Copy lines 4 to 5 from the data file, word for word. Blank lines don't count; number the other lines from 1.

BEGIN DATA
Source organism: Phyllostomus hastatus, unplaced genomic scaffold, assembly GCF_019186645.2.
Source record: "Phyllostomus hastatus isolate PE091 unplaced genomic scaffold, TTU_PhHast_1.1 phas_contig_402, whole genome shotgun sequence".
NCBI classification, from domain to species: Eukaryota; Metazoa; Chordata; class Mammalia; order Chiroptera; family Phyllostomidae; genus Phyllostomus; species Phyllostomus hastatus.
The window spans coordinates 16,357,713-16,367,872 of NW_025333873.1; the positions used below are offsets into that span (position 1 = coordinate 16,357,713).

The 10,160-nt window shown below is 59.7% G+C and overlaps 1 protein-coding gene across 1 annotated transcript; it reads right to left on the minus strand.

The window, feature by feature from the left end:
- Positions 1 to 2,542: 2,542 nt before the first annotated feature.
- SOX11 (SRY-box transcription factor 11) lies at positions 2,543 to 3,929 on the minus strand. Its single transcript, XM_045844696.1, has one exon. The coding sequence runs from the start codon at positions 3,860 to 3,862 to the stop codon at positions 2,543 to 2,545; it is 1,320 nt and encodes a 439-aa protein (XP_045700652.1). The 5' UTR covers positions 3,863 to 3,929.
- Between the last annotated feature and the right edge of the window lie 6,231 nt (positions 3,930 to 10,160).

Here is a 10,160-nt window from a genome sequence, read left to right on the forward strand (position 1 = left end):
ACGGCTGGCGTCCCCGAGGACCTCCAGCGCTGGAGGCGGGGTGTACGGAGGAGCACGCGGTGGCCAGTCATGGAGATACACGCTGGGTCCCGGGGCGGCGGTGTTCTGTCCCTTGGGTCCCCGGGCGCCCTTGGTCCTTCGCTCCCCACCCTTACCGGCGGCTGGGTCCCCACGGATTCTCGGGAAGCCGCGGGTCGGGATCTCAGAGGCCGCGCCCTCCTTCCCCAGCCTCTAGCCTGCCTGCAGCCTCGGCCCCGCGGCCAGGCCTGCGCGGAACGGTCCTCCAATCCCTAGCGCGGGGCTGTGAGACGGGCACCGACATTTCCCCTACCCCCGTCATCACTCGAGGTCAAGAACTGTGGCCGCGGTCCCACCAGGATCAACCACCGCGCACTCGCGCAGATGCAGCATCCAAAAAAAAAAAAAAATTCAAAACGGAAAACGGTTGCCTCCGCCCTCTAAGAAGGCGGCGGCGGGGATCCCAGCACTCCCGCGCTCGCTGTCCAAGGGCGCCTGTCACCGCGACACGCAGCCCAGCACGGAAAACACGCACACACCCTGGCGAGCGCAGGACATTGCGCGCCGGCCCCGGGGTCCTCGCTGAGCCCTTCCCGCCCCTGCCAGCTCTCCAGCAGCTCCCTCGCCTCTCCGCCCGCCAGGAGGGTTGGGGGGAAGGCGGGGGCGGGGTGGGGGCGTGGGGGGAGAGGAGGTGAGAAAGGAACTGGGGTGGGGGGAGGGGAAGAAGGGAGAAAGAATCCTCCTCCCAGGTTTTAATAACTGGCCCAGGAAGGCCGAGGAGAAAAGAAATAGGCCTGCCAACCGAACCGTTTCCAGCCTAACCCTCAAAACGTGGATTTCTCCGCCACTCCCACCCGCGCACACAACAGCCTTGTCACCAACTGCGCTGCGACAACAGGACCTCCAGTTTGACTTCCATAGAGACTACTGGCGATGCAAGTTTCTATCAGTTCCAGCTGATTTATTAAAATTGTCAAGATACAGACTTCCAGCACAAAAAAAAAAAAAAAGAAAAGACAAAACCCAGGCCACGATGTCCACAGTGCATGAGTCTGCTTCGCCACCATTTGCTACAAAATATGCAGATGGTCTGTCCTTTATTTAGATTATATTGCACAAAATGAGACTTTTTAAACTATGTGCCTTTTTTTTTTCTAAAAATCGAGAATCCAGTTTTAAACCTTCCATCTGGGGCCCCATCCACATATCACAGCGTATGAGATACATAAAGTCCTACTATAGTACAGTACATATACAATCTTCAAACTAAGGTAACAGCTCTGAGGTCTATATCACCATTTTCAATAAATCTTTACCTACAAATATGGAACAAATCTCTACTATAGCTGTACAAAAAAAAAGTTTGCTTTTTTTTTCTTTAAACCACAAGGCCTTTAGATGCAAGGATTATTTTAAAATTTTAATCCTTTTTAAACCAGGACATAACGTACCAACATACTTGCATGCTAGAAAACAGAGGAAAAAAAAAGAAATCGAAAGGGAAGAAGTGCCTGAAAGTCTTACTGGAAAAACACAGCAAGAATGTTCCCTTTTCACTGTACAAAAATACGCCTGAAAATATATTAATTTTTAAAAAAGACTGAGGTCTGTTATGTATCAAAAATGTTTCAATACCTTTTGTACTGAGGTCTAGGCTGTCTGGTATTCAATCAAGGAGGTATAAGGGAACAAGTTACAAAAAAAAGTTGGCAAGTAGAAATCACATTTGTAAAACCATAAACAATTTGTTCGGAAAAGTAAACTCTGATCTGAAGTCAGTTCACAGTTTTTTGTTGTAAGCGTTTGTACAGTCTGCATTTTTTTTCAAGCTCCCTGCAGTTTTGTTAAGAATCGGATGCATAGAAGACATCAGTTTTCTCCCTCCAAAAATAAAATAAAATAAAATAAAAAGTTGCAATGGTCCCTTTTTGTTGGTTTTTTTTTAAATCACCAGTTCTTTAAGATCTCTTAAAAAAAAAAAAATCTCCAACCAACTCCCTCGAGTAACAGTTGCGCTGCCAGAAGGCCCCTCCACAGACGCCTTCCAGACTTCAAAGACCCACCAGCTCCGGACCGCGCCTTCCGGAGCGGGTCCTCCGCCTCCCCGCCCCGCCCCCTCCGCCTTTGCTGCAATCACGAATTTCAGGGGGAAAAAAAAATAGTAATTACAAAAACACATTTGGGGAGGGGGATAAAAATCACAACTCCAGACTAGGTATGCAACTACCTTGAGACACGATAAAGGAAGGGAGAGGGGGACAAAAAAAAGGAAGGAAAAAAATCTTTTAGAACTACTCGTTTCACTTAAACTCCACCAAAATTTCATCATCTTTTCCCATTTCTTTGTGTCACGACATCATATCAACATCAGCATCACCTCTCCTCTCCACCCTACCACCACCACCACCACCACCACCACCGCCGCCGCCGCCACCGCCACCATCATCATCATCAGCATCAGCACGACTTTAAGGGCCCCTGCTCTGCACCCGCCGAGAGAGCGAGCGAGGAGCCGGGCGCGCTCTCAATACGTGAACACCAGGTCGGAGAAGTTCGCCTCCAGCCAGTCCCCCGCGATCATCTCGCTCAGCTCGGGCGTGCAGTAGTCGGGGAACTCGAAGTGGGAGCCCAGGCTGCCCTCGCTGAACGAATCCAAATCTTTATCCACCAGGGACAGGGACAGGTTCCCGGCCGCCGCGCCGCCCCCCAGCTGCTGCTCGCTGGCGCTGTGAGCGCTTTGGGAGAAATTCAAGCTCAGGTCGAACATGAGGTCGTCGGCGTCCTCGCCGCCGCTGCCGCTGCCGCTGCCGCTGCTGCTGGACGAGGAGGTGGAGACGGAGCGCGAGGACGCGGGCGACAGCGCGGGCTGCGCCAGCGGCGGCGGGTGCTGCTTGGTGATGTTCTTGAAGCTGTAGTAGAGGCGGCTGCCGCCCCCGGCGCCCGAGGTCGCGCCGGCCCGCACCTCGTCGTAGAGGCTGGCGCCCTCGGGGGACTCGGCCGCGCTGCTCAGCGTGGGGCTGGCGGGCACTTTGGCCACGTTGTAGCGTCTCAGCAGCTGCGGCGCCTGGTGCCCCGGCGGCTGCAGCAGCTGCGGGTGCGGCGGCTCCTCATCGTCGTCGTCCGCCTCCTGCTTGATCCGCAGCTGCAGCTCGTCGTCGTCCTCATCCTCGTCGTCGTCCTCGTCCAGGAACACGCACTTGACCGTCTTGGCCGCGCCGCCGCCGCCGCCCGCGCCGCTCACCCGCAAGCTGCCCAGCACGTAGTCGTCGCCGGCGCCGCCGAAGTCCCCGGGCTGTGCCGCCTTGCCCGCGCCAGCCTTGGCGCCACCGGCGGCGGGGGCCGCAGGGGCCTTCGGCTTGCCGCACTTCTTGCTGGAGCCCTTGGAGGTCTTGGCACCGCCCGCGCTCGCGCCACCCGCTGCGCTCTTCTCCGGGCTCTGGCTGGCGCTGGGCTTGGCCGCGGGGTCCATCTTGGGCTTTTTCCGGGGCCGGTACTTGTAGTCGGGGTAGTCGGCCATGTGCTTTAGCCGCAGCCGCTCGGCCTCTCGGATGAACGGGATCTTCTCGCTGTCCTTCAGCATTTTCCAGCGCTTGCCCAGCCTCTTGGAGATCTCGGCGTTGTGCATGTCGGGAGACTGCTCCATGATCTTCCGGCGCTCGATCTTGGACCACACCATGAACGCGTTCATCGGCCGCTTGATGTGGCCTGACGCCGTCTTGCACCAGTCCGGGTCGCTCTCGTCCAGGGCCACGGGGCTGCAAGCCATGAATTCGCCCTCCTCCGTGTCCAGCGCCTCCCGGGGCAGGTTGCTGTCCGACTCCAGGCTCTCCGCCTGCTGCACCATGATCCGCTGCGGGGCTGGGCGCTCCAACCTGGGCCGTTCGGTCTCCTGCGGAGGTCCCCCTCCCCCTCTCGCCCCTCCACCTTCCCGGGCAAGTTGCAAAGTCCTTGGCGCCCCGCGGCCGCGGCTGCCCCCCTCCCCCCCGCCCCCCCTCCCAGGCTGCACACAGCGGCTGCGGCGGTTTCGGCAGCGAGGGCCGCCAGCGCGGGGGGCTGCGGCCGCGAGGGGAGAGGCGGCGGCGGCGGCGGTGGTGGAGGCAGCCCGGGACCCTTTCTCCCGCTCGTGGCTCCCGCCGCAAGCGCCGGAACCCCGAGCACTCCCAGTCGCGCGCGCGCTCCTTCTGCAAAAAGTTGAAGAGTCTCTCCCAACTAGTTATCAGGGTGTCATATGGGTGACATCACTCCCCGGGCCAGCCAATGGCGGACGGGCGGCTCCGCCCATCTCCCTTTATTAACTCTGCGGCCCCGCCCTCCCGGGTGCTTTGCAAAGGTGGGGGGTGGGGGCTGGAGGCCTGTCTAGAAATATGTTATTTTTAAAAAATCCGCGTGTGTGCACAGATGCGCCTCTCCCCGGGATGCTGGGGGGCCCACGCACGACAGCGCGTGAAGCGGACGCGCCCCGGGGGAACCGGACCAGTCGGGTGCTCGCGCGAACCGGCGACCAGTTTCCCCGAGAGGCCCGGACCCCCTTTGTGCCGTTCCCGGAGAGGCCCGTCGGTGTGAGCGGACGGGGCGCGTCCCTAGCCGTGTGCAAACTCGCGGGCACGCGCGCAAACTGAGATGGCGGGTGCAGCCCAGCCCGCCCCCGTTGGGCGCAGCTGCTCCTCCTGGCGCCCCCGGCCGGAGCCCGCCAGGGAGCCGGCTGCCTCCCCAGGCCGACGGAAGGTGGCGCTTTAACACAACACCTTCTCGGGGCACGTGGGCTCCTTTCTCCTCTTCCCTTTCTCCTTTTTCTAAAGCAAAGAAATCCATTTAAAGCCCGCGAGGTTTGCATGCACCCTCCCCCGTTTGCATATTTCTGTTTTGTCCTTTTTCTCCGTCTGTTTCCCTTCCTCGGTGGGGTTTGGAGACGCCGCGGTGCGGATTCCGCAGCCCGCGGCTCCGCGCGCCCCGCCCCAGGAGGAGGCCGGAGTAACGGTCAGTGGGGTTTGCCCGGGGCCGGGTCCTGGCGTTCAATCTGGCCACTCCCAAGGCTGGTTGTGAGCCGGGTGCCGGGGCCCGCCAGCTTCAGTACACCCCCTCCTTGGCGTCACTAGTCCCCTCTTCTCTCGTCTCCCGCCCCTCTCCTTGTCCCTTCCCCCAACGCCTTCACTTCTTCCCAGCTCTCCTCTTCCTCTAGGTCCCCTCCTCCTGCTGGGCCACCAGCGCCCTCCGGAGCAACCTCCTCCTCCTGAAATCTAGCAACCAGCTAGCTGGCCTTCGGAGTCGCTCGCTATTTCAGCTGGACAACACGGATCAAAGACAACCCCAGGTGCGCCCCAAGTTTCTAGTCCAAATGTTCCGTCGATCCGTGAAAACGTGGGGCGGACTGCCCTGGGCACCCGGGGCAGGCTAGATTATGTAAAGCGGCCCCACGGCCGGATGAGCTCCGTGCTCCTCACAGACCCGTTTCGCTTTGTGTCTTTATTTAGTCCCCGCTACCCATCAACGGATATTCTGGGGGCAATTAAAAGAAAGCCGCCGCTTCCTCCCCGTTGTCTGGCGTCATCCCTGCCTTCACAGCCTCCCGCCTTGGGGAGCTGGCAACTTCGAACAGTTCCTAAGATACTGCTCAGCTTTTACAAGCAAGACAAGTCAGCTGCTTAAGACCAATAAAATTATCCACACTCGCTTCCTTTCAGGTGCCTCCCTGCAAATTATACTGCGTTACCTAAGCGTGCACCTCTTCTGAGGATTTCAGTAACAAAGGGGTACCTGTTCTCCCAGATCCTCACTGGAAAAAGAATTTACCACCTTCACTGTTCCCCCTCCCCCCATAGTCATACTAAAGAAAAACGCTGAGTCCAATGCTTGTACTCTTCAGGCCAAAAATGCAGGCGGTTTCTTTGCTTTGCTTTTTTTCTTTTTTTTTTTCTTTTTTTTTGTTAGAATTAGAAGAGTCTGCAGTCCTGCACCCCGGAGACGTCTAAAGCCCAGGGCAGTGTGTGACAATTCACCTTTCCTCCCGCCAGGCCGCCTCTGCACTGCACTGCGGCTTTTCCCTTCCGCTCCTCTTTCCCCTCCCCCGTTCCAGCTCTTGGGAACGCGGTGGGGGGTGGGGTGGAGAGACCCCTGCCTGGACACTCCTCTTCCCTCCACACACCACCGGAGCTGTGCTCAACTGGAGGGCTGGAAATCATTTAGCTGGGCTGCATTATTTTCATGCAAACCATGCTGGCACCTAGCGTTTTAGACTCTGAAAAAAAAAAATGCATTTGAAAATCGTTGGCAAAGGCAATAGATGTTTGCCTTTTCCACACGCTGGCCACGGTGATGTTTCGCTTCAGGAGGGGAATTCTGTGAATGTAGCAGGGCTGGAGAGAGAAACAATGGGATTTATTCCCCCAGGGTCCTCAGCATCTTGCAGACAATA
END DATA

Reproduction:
The window spans coordinates 16,357,713-16,367,872 of NW_025333873.1; the positions used below are offsets into that span (position 1 = coordinate 16,357,713).

The 10,160-nt window shown below is 59.7% G+C and overlaps 1 protein-coding gene across 1 annotated transcript; it reads right to left on the minus strand.